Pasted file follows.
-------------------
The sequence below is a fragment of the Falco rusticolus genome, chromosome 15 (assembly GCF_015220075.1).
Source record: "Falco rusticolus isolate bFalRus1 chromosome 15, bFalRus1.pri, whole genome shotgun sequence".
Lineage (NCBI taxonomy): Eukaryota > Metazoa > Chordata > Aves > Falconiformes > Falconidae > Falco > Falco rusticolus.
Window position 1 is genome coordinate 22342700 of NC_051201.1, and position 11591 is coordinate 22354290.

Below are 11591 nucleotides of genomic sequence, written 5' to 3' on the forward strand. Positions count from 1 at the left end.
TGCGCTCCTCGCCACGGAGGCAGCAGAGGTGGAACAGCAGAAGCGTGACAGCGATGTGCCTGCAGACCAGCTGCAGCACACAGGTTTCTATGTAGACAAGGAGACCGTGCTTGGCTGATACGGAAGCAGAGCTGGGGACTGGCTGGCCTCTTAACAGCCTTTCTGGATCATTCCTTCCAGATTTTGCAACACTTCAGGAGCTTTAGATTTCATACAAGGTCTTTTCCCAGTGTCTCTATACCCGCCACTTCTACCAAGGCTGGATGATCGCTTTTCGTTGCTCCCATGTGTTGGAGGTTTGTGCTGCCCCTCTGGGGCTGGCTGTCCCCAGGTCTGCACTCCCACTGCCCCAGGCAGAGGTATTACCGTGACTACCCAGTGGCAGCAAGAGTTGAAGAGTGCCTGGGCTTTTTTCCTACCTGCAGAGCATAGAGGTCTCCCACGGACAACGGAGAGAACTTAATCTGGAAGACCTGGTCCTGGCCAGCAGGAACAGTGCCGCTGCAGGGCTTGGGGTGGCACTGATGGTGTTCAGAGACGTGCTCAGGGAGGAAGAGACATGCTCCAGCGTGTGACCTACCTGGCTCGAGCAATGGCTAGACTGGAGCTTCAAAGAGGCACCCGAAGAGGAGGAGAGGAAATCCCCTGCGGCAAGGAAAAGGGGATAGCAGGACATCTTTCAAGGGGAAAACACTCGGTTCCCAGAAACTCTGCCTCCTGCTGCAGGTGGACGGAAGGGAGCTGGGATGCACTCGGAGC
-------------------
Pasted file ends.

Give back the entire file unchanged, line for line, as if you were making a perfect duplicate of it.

The sequence below is a fragment of the Falco rusticolus genome, chromosome 15 (assembly GCF_015220075.1).
Source record: "Falco rusticolus isolate bFalRus1 chromosome 15, bFalRus1.pri, whole genome shotgun sequence".
Lineage (NCBI taxonomy): Eukaryota > Metazoa > Chordata > Aves > Falconiformes > Falconidae > Falco > Falco rusticolus.
Window position 1 is genome coordinate 22342700 of NC_051201.1, and position 11591 is coordinate 22354290.

Below are 11591 nucleotides of genomic sequence, written 5' to 3' on the forward strand. Positions count from 1 at the left end.
TGCGCTCCTCGCCACGGAGGCAGCAGAGGTGGAACAGCAGAAGCGTGACAGCGATGTGCCTGCAGACCAGCTGCAGCACACAGGTTTCTATGTAGACAAGGAGACCGTGCTTGGCTGATACGGAAGCAGAGCTGGGGACTGGCTGGCCTCTTAACAGCCTTTCTGGATCATTCCTTCCAGATTTTGCAACACTTCAGGAGCTTTAGATTTCATACAAGGTCTTTTCCCAGTGTCTCTATACCCGCCACTTCTACCAAGGCTGGATGATCGCTTTTCGTTGCTCCCATGTGTTGGAGGTTTGTGCTGCCCCTCTGGGGCTGGCTGTCCCCAGGTCTGCACTCCCACTGCCCCAGGCAGAGGTATTACCGTGACTACCCAGTGGCAGCAAGAGTTGAAGAGTGCCTGGGCTTTTTTCCTACCTGCAGAGCATAGAGGTCTCCCACGGACAACGGAGAGAACTTAATCTGGAAGACCTGGTCCTGGCCAGCAGGAACAGTGCCGCTGCAGGGCTTGGGGTGGCACTGATGGTGTTCAGAGACGTGCTCAGGGAGGAAGAGACATGCTCCAGCGTGTGACCTACCTGGCTCGAGCAATGGCTAGACTGGAGCTTCAAAGAGGCACCCGAAGAGGAGGAGAGGAAATCCCCTGCGGCAAGGAAAAGGGGATAGCAGGACATCTTTCAAGGGGAAAACACTCGGTTCCCAGAAACTCTGCCTCCTGCTGCAGGTGGACGGAAGGGAGCTGGGATGCACTCGGAGC